The Behavioral Theory and Leadership Approach

Conceptual Map

Leadership is one of the most critical defining elements in any organization. It is implicit in the capacity of an individual or an organization to direct its employees and team members towards the fulfillment of desired objectives. Leadership theories are frameworks that help to explicate how and why certain people succeed in authority while others do not (Chow et al., 2017). This paper presents an analysis of the behavioral leadership approach as one of the key theories of leadership. It examines the behavioral theory with special emphasis on the conduct of leaders and how they affect leadership outcomes in contemporary organizations.

In the past, numerous researches have evaluated the behavioral approach of leadership. The most perceptible past studies regarding this topic were done in the 1940s at the Ohio State University and Michigan University. The Ohio state university study elicited the relevance of considering additional factors other than a leader’s traits in leadership research. On the underscore, the Michigan study was an evaluation of how leadership works in small groups (Chow et al., 2017). Notably, other studies examined how leaders applied task and relationship traits in the workplace setting.

The Behavioral Theory

The behavioral theory is a leadership approach that provides a broad framework for its assessment. The theory focuses on the behaviors of leaders and how those behaviors affect organizational outcomes (Cote, 2017). In essence, the behavioral approach works by examining how particular leaders behave. Besides, the theory seeks to evaluate the major components of leaders’ behaviors. The behavioral leadership theory is attributed to Dr. Lennis Likert, who led the University of Michigan Study aimed at explicating the features of effective leadership. As noted earlier, the University of Michigan study is one of the past studies that have been conducted on the topic of behavioral theory (Chow et al., 2017).

Likert posited that good leaders possess a certain set of attributes. He advanced the perception that effective leaders are different from others due to the exceptional traits that they possess. This argument implies that anyone can become a great leader by simply adopting particular authority traits. This notion disregards the conventional perception that some people are born leaders. Rather, it reinforces the ideology that they are made. In essence, anyone could become a great leader by simply leveraging and adopting certain behaviors.

The behavioral theory implies that the actions of a leader are either task-oriented or relationship-oriented. In some work scenarios, leaders are inclined to be task-oriented while, in others, they have to be relationship-oriented. Whereas some followers need a lot of supervision and direction, others prefer less authoritative leaders. In essence, the behavioral theory offers a means of evaluating the conduct of leaders and how it affects organizational outcomes (Cote, 2017). Leaders impact their followers through the tasks they perform and the relationships they create.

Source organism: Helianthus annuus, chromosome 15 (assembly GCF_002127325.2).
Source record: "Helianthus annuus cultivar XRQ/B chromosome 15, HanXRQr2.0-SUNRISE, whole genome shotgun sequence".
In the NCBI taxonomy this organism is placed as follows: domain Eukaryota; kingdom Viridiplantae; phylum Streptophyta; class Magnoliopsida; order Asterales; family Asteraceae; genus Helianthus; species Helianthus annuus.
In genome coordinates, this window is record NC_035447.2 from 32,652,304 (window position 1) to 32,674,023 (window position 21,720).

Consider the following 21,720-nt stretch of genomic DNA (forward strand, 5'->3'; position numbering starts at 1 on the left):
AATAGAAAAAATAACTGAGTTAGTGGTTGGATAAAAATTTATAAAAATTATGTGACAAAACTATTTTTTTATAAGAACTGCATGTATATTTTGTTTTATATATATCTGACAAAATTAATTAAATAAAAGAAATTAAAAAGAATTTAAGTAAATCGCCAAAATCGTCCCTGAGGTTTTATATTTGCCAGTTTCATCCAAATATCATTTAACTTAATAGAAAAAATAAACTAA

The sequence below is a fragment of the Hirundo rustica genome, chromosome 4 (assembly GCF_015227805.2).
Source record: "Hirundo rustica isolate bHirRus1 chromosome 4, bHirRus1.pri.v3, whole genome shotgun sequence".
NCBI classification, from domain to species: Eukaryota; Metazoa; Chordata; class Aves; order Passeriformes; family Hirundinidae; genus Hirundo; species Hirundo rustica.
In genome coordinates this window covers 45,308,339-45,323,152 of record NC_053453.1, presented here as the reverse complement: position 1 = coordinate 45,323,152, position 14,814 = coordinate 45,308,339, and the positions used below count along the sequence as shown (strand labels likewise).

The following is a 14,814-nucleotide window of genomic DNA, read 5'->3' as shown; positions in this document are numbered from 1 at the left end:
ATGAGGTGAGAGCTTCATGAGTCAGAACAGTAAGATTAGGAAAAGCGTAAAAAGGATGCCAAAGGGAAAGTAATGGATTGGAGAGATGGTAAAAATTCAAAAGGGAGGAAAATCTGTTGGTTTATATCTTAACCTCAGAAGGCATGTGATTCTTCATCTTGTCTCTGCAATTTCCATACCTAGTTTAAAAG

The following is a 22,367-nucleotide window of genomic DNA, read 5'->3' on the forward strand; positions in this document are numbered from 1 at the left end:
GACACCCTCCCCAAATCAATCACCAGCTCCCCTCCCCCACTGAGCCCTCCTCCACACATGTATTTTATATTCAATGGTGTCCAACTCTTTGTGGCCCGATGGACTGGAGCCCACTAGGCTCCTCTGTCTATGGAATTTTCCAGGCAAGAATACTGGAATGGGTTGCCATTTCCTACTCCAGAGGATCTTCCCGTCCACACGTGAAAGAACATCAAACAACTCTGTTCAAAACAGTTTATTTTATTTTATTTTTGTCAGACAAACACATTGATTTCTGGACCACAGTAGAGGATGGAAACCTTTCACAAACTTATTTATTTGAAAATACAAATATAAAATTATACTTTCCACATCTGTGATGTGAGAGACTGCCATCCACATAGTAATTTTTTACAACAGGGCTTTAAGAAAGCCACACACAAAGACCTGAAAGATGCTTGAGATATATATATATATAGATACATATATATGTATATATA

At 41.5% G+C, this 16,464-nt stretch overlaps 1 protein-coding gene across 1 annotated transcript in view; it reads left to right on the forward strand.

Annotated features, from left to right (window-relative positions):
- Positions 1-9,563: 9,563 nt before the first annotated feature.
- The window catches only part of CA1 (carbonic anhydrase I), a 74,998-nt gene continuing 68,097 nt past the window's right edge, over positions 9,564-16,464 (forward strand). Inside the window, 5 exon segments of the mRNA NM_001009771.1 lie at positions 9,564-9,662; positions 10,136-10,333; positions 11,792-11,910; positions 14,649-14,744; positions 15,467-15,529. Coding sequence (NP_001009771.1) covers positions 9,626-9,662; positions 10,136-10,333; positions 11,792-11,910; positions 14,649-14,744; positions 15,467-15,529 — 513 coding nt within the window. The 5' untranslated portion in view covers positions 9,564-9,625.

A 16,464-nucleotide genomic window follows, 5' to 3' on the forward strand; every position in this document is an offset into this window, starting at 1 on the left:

Application in a Higher Education Setting

The behavioral approach can work well in nearly all organizational settings. At any level of an organization, leaders are incessantly engaged in both task-oriented and relationship-oriented behaviors (Northouse, 2019). The behavioral approach can apply well in a higher education setting, particularly in the docket of student affairs. For instance, the leaders working in the office of student affairs can embrace good leadership traits to achieve favorable outcomes in their engagements with them on matters about their welfare.

As noted earlier, the actions and actual behaviors of a leader define their success in any workplace setup. Leaders dealing with student welfare can leverage the behavioral approach to gain flexibility and adapt to circumstances. As task-oriented leaders, such individuals will be capable of dealing with the concerns raised by the followers, who are students in this case. They will be able to see that something needs to be done to strike a balance between the concerns of students and the values of the higher learning institution.

The behavioral approach also focuses on the relevance of being people-oriented. In a higher education setting, leaders can apply this strategy to focus on students and enquire about the challenges that they are facing while at the institution. The behavioral approach is highly congruent with a participative form of leadership. Participative leaders consult their followers when designing systems and methods for achieving the team’s goals (Northouse, 2019).